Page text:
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Business of Software 2008 - Pecha Kucha

Business of SoftwareI'm starting a series of blog posts from the Business of Software conference that I attended last week in Boston. If you are part of a small technology business (software, hardware, etc.), especially if you are an owner, I'd highly recommend that you attend this conference next year. It's small, 250 or so people, and everyone is interested in business. It's not a lot about technology, but it's inspiring and exciting to talk about business with lots of people looking to build their businesses.

I had no idea what this was about, though I'd read the description. It encouraged you to submit 20 slide, getting 20 seconds for each, for a total presentation of 6:40. Sounded hard, wasn't sure what I'd present on, so I decided to watch.

The list of Pecha Kucha contestents was wide and varied and each had different messages. Each had their slides automatically advance every 20 seconds and they should see their slide on a monitor in front of the audience (down low) along with a countdown timer. Still their ability to make the presentation move with the slides was hit and miss.

The first presenter was Alexis Ohanian, and he obviously practiced and rehearsed his presentation as he was having his lines (many of them funny), timed out very well with the slide changes. He went for a humorous presentation, somewhat making fun of how to build a company. He had roaring applause and I think that this tact makes the most sense.

Jashon Cohen, on Agile Marketing wasn't bad.

Larry Port - Launching with no money was pretty good as well, and had good ideas.

Bob Pritchett - He tried to be funny, talking about firing someone when you needed to, but it didn't work out. It was a blend of serious and funny.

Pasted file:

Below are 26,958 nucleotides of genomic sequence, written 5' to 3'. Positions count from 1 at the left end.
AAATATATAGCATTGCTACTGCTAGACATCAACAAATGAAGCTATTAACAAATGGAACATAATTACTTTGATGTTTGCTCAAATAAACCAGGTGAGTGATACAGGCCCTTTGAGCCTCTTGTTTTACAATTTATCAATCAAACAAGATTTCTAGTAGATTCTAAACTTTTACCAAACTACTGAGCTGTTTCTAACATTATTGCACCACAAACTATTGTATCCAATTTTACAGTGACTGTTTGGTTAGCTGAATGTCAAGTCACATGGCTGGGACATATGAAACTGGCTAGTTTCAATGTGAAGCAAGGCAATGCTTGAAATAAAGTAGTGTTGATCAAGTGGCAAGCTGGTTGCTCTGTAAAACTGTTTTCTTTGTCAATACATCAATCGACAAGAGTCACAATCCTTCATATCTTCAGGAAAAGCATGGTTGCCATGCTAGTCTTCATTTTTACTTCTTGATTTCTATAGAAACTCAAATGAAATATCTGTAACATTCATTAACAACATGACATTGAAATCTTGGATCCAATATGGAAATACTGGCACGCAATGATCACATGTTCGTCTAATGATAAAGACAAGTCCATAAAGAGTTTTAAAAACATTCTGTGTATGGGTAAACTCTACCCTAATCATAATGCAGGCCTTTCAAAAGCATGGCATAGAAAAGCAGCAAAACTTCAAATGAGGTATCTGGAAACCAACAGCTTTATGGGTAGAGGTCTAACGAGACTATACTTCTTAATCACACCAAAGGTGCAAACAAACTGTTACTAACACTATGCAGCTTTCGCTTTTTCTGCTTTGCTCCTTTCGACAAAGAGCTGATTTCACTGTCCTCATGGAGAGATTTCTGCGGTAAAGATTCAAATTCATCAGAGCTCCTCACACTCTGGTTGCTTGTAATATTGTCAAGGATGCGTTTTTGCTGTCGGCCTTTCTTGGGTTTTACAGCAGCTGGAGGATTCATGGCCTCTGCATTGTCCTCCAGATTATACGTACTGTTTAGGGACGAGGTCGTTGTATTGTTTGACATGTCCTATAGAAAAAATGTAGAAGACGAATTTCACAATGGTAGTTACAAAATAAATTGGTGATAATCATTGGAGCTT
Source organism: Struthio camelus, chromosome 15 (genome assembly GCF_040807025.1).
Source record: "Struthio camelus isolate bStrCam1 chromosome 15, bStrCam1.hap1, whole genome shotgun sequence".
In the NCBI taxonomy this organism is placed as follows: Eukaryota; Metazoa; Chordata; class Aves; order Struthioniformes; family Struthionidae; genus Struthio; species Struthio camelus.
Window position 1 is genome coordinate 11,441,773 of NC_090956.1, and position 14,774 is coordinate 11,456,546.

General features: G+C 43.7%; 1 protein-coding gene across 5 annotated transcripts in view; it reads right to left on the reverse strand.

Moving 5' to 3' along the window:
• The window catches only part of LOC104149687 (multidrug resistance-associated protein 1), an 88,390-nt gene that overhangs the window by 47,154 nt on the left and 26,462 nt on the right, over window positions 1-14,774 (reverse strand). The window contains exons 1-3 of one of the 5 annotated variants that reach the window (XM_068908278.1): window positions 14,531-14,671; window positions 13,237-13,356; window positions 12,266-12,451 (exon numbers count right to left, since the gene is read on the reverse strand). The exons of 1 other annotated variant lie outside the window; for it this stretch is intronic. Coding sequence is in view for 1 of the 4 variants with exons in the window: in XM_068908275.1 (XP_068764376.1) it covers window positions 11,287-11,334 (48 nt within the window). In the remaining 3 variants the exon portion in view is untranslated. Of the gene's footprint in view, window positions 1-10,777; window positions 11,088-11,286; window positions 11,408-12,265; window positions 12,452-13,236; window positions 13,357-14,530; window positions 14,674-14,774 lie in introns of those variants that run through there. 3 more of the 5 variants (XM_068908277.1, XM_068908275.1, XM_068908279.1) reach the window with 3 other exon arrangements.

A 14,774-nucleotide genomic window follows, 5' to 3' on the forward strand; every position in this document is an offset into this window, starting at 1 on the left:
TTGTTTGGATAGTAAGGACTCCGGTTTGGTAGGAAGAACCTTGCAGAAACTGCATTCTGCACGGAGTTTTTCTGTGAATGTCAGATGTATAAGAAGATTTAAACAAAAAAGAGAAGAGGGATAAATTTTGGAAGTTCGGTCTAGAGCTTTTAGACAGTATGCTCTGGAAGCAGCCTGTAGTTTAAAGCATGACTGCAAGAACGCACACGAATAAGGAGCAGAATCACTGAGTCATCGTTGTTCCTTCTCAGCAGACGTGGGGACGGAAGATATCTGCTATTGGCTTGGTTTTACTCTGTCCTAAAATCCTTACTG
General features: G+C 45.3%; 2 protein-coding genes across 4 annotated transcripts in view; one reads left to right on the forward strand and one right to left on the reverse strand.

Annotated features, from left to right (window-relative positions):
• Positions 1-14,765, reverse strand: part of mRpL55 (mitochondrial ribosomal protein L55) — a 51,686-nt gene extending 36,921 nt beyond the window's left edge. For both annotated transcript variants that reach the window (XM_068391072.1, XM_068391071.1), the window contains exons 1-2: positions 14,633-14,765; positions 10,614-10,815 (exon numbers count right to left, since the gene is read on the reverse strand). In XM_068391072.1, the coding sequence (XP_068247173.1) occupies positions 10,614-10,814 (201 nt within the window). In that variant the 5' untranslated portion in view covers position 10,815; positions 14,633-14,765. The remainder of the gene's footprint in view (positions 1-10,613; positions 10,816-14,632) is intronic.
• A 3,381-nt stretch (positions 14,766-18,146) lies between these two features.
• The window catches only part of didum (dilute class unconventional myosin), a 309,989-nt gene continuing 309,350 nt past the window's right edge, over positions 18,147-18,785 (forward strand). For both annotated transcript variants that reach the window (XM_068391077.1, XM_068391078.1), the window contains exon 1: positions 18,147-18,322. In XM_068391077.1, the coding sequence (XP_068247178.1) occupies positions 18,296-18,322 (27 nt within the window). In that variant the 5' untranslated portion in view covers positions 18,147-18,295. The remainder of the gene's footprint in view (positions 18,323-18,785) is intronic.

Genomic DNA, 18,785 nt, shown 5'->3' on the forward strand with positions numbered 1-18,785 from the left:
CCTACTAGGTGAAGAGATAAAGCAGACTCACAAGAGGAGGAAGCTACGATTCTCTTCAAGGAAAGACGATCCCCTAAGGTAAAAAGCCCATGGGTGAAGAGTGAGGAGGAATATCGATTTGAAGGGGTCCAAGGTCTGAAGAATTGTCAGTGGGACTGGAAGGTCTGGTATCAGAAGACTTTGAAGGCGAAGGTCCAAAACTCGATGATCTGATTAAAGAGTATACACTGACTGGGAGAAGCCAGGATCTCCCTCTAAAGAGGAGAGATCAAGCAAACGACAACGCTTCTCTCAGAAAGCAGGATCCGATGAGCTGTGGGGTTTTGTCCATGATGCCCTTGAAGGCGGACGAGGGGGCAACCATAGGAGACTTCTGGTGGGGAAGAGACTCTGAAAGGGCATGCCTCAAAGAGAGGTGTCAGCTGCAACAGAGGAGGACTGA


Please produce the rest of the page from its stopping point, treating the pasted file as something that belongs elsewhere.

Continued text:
Lou Franco - Evaluating your engineering funnel, I was starting to tune things out here.

Jack Zoellner - On the fact that people matter, too serious and not funny enough. 

Johnathan Mercer - A very dry, math filled presentation. Timing wasn't great.

Steve Holdenberg - On sales, it was a little too serious and didn't work out well. His timing wasn't great.

Let me be fair to say that I enjoyed the first 3 or 4 and they were pretty good. The first presenter was obviously much better than everyone else, and that meant that things went downhill, but still the pace was quick and it was neat. There is tremendous pressure to talk for 20 seconds a slide and if you don't believe it, try it at your desk sometime. It's tough. Kudos to everyone for giving it a try and I'm somewhat challenged, excited, and nervous about giving it a shot next year.

I think 8 was too many to run at once. It would have been exciting to have one or two go in between a few sessions, and then give us a break. I'd also ask for a audition so you can schedule them in a good order. The hit and miss aspect of it means that people might not really enjoy some of them and you want to balance that out. I think auditions would also help in choosing the people to compete.

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Steve Jones is the editor of SQLServerCentral.com and visits a wide variety of data related topics in his daily editorial. Steve has spent years working as a DBA and general purpose Windows administrator, primarily working with SQL Server since it was ported from Sybase in 1990. You can follow Steve on Twitter at twitter.com/way0utwest


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